's PowerCube is going where few batteries have gone before, storing and providing electrical power (and renewable energy) to utilities, industries, hybrid cars and locomotives.
The New Castle based manufacturer has spent the last seven years developing the revolutionary battery based on patented PbC Technology, a unique system that captures energy and provides short-term storage, including wind and solar generated energy, for utility-scale energy producers.
Axion's PowerCube is a 99% recyclable lead battery that lasts up to four times longer than advanced lead acid batteries and promises improved performance and lower energy costs.
"The missing link has always been storage," explains Tom Granville, CEO. "Without storage, when a wind farm generates power it cannot store, it goes off into space. The same thing happens with solar.
"We respond in microseconds to the need (of industries), allowing plants that run on grid power to switch to battery power. It smoothes out those peaks and valleys and allows industry to function at an even level. If we can plug this gap, they (industries) can shut down turbines, reduce emissions and conserve energy."
Axion, founded in 2003 by nine investors, is based on research initially developed in Toronto, Canada. The company operates two manufacturing plants, one in the former New Castle Battery Company, and employs 90 people. Axion reported revenues of $9 million in 2011 and expects to top $10 million next year, projecting company growth, hiring and expansion.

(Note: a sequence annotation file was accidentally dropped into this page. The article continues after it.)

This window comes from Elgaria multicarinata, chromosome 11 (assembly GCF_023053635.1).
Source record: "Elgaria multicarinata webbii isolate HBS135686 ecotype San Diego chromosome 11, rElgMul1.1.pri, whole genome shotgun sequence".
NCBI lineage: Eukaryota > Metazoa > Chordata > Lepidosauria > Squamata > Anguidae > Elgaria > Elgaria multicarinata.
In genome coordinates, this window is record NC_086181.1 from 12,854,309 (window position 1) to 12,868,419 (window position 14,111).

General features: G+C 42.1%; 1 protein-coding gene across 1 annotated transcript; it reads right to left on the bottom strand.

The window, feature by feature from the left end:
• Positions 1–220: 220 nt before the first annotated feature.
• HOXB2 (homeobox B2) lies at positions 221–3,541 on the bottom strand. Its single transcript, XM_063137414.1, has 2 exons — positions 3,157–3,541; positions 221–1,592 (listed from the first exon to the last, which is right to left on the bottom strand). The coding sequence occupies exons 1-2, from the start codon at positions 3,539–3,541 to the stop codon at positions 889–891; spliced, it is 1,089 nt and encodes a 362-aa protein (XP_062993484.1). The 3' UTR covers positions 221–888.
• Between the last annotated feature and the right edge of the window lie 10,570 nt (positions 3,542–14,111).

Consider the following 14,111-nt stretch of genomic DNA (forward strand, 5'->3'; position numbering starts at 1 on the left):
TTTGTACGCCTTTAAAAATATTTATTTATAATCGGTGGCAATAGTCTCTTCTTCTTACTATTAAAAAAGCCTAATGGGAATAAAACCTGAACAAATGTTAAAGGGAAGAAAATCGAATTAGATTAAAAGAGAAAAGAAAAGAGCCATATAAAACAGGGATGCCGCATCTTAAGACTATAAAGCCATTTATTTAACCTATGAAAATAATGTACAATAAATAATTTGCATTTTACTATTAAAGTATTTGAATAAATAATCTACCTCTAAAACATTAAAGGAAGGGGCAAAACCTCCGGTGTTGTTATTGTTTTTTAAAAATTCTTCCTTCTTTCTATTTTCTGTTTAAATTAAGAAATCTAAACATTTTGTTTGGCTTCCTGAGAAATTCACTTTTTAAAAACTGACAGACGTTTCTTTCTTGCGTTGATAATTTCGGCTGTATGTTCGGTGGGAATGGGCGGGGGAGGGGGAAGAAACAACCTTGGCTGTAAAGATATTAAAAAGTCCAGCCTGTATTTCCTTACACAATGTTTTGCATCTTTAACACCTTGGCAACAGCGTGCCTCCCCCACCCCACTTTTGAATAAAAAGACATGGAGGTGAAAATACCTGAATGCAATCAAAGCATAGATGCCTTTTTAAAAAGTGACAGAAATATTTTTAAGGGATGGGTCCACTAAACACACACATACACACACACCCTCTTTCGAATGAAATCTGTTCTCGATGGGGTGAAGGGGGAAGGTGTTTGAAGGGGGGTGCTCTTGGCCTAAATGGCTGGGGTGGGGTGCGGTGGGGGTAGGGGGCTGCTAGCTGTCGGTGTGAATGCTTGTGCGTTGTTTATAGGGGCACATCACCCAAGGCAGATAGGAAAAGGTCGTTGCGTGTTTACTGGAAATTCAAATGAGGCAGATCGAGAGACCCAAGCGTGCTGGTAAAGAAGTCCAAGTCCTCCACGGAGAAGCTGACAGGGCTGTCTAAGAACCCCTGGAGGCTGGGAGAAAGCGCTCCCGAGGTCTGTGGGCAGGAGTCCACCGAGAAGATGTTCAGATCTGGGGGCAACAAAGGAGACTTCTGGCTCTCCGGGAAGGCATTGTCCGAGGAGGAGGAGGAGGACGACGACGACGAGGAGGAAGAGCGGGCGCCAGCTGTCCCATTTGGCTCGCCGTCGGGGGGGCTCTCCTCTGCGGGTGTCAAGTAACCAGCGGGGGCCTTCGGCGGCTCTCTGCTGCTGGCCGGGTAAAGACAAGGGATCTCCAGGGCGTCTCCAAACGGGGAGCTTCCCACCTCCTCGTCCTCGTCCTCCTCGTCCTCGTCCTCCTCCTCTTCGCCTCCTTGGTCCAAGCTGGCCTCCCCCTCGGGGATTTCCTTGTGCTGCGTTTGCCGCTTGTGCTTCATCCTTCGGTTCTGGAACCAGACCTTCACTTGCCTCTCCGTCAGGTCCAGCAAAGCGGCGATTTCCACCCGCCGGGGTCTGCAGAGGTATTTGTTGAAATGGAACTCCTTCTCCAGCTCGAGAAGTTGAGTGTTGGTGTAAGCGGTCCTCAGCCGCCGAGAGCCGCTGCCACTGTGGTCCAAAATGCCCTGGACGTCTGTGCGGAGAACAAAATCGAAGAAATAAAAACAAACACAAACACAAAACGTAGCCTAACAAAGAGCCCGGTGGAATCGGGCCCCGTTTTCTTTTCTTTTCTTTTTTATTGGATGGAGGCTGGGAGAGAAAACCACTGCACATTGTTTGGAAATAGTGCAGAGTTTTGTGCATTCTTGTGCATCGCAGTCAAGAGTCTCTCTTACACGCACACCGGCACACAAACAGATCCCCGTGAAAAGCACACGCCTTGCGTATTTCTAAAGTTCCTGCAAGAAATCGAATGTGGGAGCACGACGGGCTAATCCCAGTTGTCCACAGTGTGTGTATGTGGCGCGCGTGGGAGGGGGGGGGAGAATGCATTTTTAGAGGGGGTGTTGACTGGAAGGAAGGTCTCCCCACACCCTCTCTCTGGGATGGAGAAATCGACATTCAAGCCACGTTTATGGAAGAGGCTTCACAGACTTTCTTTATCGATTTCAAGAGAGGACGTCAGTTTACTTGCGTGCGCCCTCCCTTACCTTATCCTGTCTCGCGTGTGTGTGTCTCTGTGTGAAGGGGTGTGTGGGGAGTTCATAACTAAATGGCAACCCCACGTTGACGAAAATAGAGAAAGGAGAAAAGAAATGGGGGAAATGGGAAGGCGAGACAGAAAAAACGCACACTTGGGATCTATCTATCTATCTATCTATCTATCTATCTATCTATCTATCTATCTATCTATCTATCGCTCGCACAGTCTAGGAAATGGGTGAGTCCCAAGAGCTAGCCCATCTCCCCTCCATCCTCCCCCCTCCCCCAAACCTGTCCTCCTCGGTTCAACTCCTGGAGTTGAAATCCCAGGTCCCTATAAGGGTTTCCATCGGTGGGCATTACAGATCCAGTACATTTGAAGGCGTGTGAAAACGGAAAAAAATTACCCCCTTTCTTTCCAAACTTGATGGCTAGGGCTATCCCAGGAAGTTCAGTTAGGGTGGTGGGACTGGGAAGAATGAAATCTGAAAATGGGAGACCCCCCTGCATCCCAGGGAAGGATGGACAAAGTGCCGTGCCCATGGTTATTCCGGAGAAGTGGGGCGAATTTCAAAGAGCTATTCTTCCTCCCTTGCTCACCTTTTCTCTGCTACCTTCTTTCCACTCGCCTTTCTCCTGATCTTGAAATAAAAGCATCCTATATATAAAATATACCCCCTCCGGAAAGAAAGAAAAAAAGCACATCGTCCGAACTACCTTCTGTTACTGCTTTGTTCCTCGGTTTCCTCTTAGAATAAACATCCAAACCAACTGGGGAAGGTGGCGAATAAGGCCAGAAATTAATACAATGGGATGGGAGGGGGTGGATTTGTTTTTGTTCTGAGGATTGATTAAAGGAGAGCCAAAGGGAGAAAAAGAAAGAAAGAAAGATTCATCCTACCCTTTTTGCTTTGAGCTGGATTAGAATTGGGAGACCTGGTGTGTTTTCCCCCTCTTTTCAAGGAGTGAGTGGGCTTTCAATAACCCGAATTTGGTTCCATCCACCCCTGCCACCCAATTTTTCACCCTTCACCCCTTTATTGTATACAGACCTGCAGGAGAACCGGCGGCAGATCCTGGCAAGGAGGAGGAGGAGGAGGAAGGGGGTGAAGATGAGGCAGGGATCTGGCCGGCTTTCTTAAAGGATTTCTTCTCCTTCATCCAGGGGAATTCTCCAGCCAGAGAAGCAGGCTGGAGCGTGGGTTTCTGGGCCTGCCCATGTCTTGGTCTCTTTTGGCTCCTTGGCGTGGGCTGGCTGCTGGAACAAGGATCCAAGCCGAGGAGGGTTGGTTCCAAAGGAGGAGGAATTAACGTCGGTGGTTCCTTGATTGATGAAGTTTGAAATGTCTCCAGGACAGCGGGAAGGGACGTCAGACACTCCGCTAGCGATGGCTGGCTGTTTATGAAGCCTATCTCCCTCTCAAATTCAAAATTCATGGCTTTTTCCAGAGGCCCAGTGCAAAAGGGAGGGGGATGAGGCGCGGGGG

The system is currently used by one of the largest regional transmission organizations in the world, PJM Interconnection, which services more than 650 companies and 51 million customers.
A recent change in Federal Energy Regulatory Commission regulations paved the way for the PowerCube's use off the grid, Granville explains. Philadelphia-based Viridity Energy provides the software that manages the use of the PowerCube.
In addition to industrial uses, the PowerCube is targeting the huge, emerging microhybrid car and locomotive market, especially in Europe, says Granville.
"It's exciting for us to find a great work ethic here, people who want to work," says Granville. "Many have suggested that we take the company overseas, but quality control is important to us. For that reason, we plan on growing right where we are."
Source: Tom Granville, Axion Power